“The Purse-Seine” is typical of many of Robinson Jeffers’s short poems. As is characteristic of lyric poems, the poet shares his personal experiences, thoughts, and opinions directly with the reader, using beautifully rendered scenes of nature to illustrate his point. It is written in Jeffers’s unique verse form: a type of free verse with very long lines. The poem’s twenty-four lines are divided into four unequal stanzas. The first stanza presents a scene of commercial sardine fishermen working with a particular kind of net known as a purse seine. The reader is told that this kind of fishing must be done at night when there is no moon so that the schools of fish can be located by their phosphorescent glow. Thus readers are presented with the image of a small boat at sea in nearly total darkness. The narrator then focuses in more closely with a description of the lookout man pointing out a group of fish. The helmsman circles the boat around the fish, setting the net. The bottom of the net is pulled closed, or pursed, and the trapped fish are hauled aboard.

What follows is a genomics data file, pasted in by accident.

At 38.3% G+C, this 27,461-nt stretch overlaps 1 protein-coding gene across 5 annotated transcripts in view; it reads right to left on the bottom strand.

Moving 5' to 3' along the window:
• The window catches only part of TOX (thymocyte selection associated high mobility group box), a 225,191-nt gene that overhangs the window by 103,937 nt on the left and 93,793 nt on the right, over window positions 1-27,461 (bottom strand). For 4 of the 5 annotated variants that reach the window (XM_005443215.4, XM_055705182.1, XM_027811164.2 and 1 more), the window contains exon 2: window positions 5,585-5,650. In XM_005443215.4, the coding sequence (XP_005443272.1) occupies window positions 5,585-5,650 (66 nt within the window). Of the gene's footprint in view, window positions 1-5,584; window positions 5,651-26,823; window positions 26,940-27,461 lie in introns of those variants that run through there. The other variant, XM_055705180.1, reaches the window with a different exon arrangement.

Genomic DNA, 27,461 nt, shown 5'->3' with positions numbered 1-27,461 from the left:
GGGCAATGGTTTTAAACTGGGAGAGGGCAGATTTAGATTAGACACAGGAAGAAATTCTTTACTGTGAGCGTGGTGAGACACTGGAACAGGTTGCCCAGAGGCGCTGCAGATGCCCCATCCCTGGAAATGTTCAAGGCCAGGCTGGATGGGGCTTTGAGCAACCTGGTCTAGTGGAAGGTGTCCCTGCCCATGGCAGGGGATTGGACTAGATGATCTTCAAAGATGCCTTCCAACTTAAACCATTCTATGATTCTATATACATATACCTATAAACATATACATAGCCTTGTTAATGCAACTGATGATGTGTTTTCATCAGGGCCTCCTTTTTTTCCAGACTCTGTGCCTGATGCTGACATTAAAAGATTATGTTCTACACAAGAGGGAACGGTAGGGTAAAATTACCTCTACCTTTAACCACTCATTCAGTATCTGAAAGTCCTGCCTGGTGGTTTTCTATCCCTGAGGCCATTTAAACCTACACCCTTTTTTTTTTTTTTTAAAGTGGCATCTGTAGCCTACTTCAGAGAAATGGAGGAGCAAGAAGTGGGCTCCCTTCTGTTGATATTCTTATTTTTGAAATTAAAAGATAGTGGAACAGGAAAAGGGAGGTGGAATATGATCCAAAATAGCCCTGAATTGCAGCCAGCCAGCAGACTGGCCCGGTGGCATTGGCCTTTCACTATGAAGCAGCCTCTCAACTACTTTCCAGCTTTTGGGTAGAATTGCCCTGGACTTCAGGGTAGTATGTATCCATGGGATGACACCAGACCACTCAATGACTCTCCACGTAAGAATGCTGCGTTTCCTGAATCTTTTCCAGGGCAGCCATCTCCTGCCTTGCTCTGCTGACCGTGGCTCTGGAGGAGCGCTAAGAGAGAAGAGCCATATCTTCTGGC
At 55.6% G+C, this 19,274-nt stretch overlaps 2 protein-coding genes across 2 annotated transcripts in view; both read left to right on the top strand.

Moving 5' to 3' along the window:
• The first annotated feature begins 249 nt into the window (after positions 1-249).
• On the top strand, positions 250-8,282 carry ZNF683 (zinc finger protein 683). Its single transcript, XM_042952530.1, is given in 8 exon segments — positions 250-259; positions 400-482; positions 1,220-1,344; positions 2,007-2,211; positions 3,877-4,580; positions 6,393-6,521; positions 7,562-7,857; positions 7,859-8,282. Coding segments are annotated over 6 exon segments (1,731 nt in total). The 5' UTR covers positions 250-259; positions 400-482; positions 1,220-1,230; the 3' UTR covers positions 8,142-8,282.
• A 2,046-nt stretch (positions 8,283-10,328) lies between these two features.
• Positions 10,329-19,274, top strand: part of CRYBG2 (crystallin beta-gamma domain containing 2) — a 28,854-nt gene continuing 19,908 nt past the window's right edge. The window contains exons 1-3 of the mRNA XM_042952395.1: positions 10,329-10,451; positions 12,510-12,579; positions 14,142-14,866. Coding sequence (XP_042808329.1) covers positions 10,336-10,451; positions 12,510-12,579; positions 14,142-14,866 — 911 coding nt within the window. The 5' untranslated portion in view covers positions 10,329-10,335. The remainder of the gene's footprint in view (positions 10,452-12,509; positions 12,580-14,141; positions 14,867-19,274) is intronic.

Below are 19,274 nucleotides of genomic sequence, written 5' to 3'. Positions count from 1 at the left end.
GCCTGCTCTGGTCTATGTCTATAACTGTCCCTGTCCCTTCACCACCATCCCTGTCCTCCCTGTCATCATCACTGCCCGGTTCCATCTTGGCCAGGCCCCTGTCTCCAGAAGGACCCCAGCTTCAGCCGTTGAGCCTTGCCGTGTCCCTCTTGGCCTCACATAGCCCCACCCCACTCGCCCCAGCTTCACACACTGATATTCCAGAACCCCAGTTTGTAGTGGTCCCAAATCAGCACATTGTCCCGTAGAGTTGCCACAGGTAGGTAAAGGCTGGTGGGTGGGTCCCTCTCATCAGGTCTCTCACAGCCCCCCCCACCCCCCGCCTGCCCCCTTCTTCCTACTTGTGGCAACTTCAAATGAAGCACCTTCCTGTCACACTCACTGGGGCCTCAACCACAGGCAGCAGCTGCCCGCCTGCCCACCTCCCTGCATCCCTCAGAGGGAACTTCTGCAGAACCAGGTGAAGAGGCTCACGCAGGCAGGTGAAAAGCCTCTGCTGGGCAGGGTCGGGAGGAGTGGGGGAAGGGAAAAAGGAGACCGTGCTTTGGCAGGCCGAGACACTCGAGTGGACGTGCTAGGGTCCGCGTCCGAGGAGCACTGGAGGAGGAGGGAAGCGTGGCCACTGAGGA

The second stanza is a more artistic interpretation of the same event. The poet begins with a disclaimer, “I cannot tell you/ how beautiful the scene is” and then proceeds to describe it. He says it is a “little terrible” as well as beautiful because of the panic of the trapped fish as the net tightens. The beauty is in the phosphorescent glow that the fish make as they swim and thrash,...
(The entire section is 498 words.)